No Teacher Left Behind: The Changing Evaluations Process

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When the principal walks into a classroom, students’ backs grow straighter; their attention to the board strengthens, and hands raise to participate and engage with the teacher. Although the students themselves are not the focus of the administrator’s visit, there is a noticeable shift in the air, an unspoken agreement to behave as the ideal student.

What seems like a simple observation is actually rooted in the larger “accountability” movement. In past years, there was the notion that teachers and students must meet in the middle; both parties had to try their best, but if a student didn’t put in the work, it was acknowledged that it wasn’t necessarily due to a lack of effort on the teacher’s part.

Today, mentality dictates that we leave no child behind. An admirable objective, in practicality, has spawned a teacher evaluation system based on student outcomes. Evaluating a teacher’s success with student success has hit many hurdles, as student outcomes are affected by a variety of factors—not just by the effectiveness of a teacher. While intended to improve schools and raise the bar on education in the United States, accountability has added additional stress to schools by not accounting for the complexity of education in New York City.

“My last school was always on the verge of closing,” Harbor School Principal Jeff Chetirko remembered. “What we did was increase our test scores, decrease our student incidents and gave the city no reason to want to close us. I put my entire life into saving that school. You have to be able to give up your nights, weekends and unfortunately, family time, to make something like that work,” he explained.

In schools in danger of closing, teacher evaluations seem like secondary concerns. Time spent making observations, filling out paperwork, and teaching to a test to nominally determine that a teacher is “effective” seems superficial, especially when such a rating system has been disputed and altered frequently.   

Ever since the New York State Education Department (NYSED) introduced a statewide evaluation for principals and teachers in 2010, changes and amendments made to the law every subsequent year reflect the difficulty of homogenizing education standards in a state with 733 school districts of all different sizes and levels of need.

In 2009, President Barack Obama signed the Race to the Top initiative as part of the American Recovery and Reinvestment Act. The act awarded states with bonus funding for revamping their educational policies, such as performance-based evaluations for educators. In response, the NYSED re-evaluated their Annual Professional Performance Review (APPR), which is an assessment of teachers to improve the quality of instruction in school in order to improve student performance. The new APPR formulated in 2010, known as Advance, focused on student growth in order to gauge the success of a teacher. Student growth now comprised of 40% of the rating and the remaining 60% is based on classroom observations.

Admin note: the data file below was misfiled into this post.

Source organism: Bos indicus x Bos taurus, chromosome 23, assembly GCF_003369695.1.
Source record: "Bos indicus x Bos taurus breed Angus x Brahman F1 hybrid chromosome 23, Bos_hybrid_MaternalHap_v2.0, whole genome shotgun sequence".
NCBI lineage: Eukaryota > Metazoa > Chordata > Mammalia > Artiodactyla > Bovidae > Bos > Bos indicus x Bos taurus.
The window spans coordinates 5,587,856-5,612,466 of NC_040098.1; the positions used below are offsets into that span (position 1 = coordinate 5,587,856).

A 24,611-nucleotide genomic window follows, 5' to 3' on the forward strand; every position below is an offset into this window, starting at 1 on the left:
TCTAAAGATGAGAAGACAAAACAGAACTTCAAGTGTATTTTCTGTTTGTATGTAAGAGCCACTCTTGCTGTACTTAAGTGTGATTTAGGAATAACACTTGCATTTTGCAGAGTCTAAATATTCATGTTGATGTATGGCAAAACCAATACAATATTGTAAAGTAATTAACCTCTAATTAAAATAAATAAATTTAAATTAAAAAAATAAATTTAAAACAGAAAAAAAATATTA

However, the development of Advance was a lengthy process that remains rather incomplete. For two years, Advance was piloted in about 200 schools with over 6,500 teachers. The system was always undergoing changes, specifically in regards to student performance. The tools used to measure student performance were contested, swapping state tests for local tests as a marker of student performance. As of 2015, state tests will no longer be used in teacher evaluations until 2019 in order to revamp the evaluation system with new Common Core standards.

Despite acknowledgement of the overemphasis in testing and de-linking of exams to evaluations, the evaluation system in place demonstrates deeper complications with measuring teacher success.

THE CHALLENGES OF DIVERSITY

“Teachers are not recognized for the emotional intelligence required to work with students that are incarcerated, [deal with] mental illness, drugs, etc.” one administrator from a Brooklyn school said. “Data doesn’t reflect the outreach. You can never win the race because of sporadic attendance,” he continued, adding that there are students who “have adult concerns. Students [who] need to work to support their families.”

In a school district with over a million students, the diversity of personal issues and learning needs complicate the role of teachers and increase the pressure placed on them as evaluations do not take into account the various roadblocks in students’ lives. Teachers are being held accountable for problems that they have no control over.

“It has been very stressful because we are held responsible for students who stop coming and then show up the last quarter of the year. We have had to move students who have 6th and 7th grade reading levels and got level 1s to low 2s on their 8th grade math test, through the curriculum,” a mathematics teacher from Archimedes Academy remarked.

Teachers in high-performing schools and low-performing schools also find it difficult to fit into the framework of what is deemed an “effective” teacher. While the growth model is used to evaluate the role of teachers in improving students, growth scores in high-performing schools may not work in the benefit of their respective teachers; already high-achieving students may find less room to improve or may succeed despite having an ineffective teacher due to their own hard work.